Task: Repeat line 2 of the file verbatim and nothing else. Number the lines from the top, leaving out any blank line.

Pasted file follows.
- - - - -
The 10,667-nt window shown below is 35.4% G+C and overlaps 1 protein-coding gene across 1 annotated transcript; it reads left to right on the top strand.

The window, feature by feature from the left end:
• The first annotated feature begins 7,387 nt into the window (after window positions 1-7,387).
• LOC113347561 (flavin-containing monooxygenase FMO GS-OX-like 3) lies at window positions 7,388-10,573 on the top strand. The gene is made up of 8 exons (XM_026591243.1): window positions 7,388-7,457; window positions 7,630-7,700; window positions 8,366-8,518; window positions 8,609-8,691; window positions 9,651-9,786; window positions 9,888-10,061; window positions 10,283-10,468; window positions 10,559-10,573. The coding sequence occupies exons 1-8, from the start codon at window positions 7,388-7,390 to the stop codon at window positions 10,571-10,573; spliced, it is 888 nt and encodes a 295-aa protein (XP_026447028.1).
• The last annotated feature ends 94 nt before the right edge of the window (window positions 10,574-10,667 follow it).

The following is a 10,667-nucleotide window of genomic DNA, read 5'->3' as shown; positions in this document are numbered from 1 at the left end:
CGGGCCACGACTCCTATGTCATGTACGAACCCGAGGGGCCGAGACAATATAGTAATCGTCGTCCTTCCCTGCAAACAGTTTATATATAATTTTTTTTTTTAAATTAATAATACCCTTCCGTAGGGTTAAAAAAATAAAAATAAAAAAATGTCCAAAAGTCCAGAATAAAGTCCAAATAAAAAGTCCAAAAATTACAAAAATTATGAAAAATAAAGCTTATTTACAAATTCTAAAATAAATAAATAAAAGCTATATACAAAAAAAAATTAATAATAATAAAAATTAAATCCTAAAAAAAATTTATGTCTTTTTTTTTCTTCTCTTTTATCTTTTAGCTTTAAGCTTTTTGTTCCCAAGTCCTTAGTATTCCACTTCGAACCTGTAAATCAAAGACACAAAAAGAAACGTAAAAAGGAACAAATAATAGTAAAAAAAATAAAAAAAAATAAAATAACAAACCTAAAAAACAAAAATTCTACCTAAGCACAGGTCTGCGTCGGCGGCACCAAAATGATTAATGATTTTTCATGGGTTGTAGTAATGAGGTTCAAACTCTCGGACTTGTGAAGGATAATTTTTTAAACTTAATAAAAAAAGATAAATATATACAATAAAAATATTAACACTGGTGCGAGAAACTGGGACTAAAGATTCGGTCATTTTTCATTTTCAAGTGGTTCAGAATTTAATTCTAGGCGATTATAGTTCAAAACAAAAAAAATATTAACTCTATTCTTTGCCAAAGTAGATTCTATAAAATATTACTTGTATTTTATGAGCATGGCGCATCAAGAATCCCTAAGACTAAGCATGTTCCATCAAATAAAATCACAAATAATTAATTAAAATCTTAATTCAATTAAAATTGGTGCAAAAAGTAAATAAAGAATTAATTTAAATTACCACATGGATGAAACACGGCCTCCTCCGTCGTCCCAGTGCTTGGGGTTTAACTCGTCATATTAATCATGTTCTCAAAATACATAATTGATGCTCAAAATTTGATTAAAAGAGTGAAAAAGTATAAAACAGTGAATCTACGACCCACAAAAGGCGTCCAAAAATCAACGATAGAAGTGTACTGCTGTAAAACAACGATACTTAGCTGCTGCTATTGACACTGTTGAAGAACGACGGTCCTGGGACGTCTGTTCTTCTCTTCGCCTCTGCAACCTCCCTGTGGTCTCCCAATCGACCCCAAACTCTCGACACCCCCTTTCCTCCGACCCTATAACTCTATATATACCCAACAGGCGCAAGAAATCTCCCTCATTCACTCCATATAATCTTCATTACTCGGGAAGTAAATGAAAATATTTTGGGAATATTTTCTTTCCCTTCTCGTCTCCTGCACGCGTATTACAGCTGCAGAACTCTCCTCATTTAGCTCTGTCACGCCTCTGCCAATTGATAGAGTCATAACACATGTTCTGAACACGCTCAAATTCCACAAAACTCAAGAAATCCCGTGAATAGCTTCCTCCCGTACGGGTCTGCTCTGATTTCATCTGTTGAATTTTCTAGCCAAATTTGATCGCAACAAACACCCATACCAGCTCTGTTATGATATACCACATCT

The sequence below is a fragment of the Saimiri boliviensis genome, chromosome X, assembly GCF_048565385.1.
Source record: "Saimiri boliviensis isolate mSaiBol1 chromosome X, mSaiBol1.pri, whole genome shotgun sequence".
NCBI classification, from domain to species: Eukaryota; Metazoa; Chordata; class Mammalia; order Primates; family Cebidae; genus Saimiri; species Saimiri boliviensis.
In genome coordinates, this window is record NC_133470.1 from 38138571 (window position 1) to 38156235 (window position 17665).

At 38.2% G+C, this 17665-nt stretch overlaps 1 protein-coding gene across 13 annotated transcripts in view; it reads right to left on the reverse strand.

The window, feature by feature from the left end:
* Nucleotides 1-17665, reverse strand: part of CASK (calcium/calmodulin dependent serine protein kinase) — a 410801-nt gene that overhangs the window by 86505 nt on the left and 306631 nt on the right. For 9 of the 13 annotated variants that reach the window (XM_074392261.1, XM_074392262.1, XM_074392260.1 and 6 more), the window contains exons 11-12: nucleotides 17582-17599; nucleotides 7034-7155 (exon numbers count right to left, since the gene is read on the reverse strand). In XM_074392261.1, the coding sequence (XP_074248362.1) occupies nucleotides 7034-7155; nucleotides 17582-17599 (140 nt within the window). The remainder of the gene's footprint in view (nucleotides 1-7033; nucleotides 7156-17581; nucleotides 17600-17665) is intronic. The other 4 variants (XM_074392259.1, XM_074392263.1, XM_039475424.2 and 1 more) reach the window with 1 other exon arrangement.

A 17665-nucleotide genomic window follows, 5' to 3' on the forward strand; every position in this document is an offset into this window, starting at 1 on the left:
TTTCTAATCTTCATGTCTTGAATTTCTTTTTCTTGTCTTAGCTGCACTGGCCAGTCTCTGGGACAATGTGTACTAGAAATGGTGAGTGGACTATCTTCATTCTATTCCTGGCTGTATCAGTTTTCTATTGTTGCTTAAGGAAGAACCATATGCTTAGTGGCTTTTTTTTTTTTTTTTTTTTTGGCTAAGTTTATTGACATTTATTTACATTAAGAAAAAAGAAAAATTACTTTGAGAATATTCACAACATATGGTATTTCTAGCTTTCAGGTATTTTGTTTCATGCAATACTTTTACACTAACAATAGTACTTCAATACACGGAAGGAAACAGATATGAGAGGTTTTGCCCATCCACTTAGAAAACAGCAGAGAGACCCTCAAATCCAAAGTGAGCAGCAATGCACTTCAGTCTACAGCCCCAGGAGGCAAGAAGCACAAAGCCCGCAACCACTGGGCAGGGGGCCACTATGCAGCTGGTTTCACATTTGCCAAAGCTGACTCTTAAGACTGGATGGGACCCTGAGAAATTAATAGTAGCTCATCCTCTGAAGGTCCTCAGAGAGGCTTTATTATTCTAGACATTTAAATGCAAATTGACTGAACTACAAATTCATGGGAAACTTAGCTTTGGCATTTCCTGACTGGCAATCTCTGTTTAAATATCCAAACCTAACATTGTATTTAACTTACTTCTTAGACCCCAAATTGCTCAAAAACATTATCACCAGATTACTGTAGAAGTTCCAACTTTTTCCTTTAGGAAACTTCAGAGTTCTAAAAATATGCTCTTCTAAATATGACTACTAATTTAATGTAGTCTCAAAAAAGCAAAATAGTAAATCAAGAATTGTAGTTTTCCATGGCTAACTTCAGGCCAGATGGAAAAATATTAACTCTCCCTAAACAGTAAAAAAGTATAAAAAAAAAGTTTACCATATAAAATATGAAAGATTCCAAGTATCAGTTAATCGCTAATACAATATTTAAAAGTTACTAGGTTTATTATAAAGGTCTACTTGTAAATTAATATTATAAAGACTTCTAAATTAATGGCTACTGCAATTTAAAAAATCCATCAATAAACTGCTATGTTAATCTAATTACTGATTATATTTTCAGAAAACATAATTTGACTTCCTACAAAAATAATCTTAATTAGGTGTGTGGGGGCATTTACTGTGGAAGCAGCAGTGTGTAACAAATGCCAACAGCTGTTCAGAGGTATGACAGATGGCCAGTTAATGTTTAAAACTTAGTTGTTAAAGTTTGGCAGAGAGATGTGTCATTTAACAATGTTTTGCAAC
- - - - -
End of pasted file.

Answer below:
The window, feature by feature from the left end: